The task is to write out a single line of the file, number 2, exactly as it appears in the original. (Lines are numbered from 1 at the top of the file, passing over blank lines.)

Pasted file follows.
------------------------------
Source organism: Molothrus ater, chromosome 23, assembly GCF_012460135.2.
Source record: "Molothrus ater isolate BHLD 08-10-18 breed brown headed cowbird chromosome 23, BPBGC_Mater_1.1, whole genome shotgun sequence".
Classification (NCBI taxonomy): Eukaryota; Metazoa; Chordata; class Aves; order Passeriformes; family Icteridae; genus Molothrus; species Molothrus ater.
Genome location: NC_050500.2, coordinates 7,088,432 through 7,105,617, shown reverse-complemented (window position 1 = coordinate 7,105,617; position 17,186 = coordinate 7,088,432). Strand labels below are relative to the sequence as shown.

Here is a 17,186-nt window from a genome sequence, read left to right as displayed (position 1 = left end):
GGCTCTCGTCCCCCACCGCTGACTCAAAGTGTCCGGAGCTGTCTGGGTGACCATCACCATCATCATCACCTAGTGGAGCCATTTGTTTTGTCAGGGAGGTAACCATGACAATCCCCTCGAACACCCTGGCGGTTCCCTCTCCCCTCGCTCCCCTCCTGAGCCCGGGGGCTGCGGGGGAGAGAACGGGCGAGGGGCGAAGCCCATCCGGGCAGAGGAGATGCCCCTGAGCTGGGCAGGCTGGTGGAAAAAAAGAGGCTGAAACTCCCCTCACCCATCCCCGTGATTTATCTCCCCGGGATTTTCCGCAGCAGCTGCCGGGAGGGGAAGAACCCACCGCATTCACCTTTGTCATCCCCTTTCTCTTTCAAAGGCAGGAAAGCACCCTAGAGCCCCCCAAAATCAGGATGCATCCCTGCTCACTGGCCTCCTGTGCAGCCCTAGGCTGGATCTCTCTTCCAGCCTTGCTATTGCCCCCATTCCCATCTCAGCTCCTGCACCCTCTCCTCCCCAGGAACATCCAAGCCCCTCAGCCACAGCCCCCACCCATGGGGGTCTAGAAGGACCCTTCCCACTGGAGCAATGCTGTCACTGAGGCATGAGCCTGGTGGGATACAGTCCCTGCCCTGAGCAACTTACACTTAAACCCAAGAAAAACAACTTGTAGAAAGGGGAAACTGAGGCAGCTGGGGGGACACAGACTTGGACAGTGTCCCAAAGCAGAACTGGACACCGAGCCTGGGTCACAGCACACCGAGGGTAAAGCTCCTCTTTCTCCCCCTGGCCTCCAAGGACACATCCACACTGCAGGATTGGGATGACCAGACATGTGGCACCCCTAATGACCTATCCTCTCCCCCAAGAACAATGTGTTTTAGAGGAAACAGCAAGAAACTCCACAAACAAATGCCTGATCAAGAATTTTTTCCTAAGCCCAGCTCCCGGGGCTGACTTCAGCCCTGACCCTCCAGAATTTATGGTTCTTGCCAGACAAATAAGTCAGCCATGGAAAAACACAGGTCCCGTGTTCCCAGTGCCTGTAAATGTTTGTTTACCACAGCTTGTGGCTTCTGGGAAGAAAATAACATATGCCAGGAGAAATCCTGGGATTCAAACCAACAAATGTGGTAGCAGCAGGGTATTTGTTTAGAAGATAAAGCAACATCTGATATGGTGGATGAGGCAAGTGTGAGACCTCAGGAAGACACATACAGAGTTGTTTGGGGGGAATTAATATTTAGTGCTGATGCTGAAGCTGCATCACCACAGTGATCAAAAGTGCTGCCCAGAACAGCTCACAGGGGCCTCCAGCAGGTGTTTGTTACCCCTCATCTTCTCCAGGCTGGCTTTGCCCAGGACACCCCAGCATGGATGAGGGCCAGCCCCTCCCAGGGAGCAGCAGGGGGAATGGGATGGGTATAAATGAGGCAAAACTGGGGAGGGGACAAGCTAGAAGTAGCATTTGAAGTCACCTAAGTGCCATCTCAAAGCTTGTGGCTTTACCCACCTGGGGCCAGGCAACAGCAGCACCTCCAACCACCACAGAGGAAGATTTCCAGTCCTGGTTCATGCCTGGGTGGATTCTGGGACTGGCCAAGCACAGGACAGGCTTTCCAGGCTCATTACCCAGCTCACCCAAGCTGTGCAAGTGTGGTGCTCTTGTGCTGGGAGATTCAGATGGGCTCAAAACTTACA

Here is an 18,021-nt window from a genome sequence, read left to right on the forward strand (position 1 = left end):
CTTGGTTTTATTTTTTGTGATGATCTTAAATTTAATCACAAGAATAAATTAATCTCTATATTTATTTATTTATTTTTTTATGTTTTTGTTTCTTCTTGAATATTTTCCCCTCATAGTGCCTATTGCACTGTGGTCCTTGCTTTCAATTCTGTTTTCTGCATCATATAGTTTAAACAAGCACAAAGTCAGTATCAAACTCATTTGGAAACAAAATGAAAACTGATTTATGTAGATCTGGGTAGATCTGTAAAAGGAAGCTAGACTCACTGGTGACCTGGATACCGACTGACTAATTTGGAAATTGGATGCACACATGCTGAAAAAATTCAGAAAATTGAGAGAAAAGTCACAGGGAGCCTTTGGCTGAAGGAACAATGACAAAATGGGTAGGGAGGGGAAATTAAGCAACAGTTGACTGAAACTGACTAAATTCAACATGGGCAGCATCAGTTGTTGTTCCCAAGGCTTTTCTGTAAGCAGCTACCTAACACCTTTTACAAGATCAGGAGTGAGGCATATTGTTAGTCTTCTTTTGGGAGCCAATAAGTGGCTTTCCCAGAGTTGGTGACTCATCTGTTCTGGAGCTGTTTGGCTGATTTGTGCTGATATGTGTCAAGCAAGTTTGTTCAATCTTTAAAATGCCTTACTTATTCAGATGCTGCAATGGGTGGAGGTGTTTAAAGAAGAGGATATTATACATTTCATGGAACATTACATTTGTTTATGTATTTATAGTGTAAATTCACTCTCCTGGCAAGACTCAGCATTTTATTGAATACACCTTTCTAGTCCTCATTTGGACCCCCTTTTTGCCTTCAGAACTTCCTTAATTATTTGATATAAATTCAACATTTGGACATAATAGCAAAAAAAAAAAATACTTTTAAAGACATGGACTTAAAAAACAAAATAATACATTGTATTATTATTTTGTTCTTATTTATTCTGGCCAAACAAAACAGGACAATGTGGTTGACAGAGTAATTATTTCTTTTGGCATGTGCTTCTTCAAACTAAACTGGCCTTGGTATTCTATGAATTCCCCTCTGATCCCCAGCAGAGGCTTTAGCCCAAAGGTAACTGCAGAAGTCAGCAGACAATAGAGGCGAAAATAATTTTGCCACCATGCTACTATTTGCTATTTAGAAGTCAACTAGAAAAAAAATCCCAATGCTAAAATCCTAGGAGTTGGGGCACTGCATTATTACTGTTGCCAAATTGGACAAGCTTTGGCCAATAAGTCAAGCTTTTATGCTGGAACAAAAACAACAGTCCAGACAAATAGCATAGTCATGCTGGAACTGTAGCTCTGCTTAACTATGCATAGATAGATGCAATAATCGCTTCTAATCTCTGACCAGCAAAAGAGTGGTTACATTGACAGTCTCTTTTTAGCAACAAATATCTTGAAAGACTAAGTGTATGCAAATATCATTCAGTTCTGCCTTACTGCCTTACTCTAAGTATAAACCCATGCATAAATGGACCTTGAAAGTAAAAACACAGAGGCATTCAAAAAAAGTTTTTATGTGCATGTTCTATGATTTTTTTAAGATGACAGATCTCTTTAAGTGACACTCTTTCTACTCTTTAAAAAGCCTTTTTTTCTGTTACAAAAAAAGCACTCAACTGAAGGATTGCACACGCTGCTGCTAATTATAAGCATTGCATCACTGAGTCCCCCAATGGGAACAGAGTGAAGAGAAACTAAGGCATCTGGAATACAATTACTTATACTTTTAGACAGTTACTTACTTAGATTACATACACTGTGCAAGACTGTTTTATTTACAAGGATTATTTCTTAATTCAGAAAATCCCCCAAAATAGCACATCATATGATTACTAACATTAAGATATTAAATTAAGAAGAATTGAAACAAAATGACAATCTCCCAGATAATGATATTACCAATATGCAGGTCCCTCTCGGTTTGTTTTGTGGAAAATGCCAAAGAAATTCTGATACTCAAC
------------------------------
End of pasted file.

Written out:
Source record: "Molothrus ater isolate BHLD 08-10-18 breed brown headed cowbird chromosome 23, BPBGC_Mater_1.1, whole genome shotgun sequence".